Olympic Anticipation

Posted on July 10, 2012

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What happens when a dream of yours actually comes true? I mean, really comes true…

My bedroom growing up was a tiny little room used as the families’ baby room. One of my earliest memories of this room takes place when I was roughly 7 years old. I took the small (like 10 inch) t.v. from the kitchen up to my bedroom along with the rabbit ears that received the channels. It seems like hours I toiled with those things, James running down to the kitchen to grab more foil until the snow slowly started morphing into outlines of bodies. Those bodies then started wiggling into a skiing motion. The only channel we could get enough to watch through the blizzard of poor reception, happened to be a cross country event happening at the ’88 Calgary Olympics.

When you’re 7 and 10 year old, as we were, simply having a television in your room was cool, but having a TV you could actually (sort of) watch, was possibly the coolest thing to ever happened to us. I remember he and I laying on my bed all night watching this competition we barely recognized, on a TV we could barely see, listening to sounds we could barely decipher… it became a dream.

Sometime toward the end of 2010 I shot a message to a friend of mine I met in Korea:

“Louis- How’s the snow? I’m jonesing for a ski trip- Whistler??? Quick Question… What are the chances I could crash on your floor for a few days over the Olympics? 1 in 10, 1 in 1,000,000???”

“Wick- 1 in 1.”

The 2010 Olympic Winter Games was one of the most amazing experiences of my life. I attended an amazing amount of events, skied some of the best terrain in the world, had press access to areas and interviews few had because I was writing for The Expeditioner, and became NBC Montana’s first blogger about my experiences there (unfortunately it looks like they just pulled my pieces to make way for the London content- perhaps I’ll post some of those pieces here in the near future).

With the London games quickly approaching, and the hype reaching a fever pitch, it’s difficult not to reminisce about Whistler and Vancouver. One memory I will always have with me from the Olympics is the possibility of competition.

I was at the Cross-Country ski venue watching a sprint one early morning. It was a smorgasbord of nations all decked out in their colors, flags waving the the frozen air, faces (even bodies) painted in support of their athletes. The atmosphere was electric; think game-day at Lambeau Field with XC trails. I became familiar with countries I didn’t even know existed before–quickly, describe Estonia’s flag (didn’t think so).

During that event, I nudged my way into a position on the fence lining the finely manicured tracks. This was the SuperBowl for these athletes and for many of these countries. I found myself surrounded by Norwegians, draped in the red, navy, and white of their homeland. Their excitement was intoxicating; I would describe it as more joyous competitive than anything I have experienced anywhere in the States. It was a new style, a new way to support the athletes and sport. It was true, pure, and unadulterated support-hard to wrap your mind around at first.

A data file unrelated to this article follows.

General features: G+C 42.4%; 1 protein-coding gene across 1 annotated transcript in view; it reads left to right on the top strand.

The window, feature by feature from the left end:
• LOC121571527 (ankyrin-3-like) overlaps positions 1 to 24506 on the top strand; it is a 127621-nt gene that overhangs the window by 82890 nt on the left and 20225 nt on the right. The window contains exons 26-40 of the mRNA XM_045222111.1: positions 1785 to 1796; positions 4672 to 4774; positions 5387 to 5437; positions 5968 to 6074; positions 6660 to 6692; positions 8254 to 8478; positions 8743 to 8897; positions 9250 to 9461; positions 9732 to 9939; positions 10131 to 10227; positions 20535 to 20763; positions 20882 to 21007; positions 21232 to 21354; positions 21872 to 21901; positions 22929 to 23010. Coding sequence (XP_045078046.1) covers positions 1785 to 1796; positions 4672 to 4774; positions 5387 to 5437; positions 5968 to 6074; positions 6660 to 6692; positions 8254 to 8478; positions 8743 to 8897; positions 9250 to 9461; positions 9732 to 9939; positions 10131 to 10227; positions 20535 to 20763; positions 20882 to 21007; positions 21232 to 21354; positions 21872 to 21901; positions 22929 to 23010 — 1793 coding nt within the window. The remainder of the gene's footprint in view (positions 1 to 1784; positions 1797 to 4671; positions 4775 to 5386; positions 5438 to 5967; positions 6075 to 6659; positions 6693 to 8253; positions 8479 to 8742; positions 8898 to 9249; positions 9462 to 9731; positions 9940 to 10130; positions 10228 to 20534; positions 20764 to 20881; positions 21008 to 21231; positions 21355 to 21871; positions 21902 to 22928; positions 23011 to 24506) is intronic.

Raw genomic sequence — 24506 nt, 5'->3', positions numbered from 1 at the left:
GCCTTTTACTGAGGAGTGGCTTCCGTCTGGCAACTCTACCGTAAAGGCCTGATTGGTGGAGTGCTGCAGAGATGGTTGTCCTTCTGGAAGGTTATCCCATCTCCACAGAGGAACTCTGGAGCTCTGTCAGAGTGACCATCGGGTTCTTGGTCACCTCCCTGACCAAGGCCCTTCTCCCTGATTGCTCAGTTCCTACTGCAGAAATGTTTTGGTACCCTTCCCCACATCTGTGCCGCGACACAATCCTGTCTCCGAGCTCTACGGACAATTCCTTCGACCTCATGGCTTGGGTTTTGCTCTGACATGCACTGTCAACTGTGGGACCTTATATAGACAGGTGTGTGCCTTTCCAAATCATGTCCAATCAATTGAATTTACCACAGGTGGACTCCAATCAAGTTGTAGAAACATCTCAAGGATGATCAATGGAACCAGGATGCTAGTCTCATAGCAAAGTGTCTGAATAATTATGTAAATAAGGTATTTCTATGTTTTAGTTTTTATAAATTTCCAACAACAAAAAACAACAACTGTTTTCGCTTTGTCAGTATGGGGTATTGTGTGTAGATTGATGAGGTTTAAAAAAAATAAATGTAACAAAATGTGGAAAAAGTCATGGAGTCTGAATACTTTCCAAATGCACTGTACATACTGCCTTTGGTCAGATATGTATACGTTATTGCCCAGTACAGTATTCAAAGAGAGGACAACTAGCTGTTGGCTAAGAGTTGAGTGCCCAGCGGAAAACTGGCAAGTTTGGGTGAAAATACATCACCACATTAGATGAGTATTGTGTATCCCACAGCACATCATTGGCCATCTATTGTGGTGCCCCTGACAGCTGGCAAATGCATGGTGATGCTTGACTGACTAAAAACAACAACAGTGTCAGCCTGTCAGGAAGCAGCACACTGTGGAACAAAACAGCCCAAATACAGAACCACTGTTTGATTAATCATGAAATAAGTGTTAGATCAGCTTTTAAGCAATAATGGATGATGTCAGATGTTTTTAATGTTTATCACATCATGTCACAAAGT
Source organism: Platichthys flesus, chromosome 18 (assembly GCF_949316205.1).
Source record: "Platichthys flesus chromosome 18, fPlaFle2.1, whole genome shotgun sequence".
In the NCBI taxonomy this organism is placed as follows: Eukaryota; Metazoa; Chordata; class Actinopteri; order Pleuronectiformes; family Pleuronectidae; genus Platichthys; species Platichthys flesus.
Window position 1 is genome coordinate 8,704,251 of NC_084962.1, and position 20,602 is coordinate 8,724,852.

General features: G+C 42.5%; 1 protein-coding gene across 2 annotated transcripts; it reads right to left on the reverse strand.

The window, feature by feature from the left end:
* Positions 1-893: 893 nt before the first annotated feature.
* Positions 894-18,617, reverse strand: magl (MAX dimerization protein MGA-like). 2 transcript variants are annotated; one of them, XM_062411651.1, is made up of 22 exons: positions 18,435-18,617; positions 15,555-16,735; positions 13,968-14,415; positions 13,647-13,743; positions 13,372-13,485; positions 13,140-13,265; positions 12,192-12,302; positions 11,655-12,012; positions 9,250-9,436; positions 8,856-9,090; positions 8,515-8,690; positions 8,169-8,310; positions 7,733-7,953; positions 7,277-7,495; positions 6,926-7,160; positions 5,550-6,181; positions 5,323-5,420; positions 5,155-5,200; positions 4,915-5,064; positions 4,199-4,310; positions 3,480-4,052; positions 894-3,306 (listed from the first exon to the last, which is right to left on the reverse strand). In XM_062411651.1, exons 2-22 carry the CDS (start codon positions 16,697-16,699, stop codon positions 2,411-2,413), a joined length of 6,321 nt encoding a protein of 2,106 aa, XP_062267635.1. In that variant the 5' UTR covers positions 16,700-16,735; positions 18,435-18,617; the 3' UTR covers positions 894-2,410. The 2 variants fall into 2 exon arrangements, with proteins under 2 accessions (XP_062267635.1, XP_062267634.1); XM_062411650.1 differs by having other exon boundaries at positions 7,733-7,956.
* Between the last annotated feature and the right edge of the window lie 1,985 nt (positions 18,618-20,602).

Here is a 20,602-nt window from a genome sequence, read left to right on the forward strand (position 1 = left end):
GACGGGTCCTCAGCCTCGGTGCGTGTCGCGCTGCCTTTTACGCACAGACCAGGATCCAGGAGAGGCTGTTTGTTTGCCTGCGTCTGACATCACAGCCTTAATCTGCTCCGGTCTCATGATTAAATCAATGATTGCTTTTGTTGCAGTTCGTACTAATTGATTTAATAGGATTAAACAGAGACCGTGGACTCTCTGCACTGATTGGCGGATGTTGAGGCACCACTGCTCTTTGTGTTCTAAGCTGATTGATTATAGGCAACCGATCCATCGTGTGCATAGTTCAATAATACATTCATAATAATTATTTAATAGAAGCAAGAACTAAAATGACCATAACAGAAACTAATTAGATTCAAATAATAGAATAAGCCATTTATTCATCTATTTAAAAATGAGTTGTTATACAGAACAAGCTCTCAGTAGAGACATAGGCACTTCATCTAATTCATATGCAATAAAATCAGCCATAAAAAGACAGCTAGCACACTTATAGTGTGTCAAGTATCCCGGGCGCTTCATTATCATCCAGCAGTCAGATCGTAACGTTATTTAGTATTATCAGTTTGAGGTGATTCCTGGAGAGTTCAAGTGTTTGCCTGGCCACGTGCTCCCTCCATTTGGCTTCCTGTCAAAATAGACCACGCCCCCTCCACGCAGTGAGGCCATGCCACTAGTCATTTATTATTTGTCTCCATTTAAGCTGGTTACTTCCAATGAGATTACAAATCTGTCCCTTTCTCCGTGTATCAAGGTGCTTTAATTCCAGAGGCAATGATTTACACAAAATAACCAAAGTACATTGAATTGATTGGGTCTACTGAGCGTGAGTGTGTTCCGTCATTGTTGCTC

“I am American, but my heritage is Norway… Can I cheer with you?”

“Of course, of course! You are Norwegian! One of us!” Yelled a man and his son. It reverberated from all around me; hugs and back slaps from anyone within arm’s reach. They welcomed me, for no other reason than to cheer. Outside of that Norweigian restaurant in Disney’s Epcot Center that Grams insisted we go to, I’ve never felt closer to my ‘roots’.

The race was spectacular–an adjective I never thought I’d use to describe cross-country skiing. The crowd erupted when the athletes were in the starting line, shouts of positive support from all around-not one belittling or negative comment. The gun went off and the crowd followed. Never have I been witness to actual pinnacle of physical exertion shown by the racers. The athletes, poetically gliding around turns at incomprehensible speeds, passed in a blur. The drive in these men and women’s eyes seemed to transcend sport; fueled by the dreams of youth and the hopes of their countrymen. The effort they showed was massive.

As many of the athletes crossed the finish line, across the oval from where I stood, they collapsed into a pile of hope, exhaustion, and even vomit, at times. Coaches ran to their aid, helping them off their skis and into a tent. The very point of human exhaustion, the peak of physical possibility was on displayed. A sport in which I often dismiss as a mellow recreation, at best, earned my utmost respect that day.

“You are American! You are racing now! Look! Look! U-S-A! U-S-A!”

My neighbors looked at me with youthful exuberance, as if the called America home. Without prodding or persuasion, the Norwegians I had met minutes ago started cheering just as loud for the American as they had just done for their athlete. Were they cheering with me or for me? I didn’t know. I learned in that moment was how great competition can be, how great fans can be, what the Olympics can provide for people from vastly different sides of the earth, and just how lucky I was to be in that moment.

It turns out I grabbed a photo of my Norwegian friend and his son-I didn’t think I had-regardless, they were the instrument of this memory. A memory I will remember every couple years the Olympics make their way back into the world’s eye.

Bring on London!

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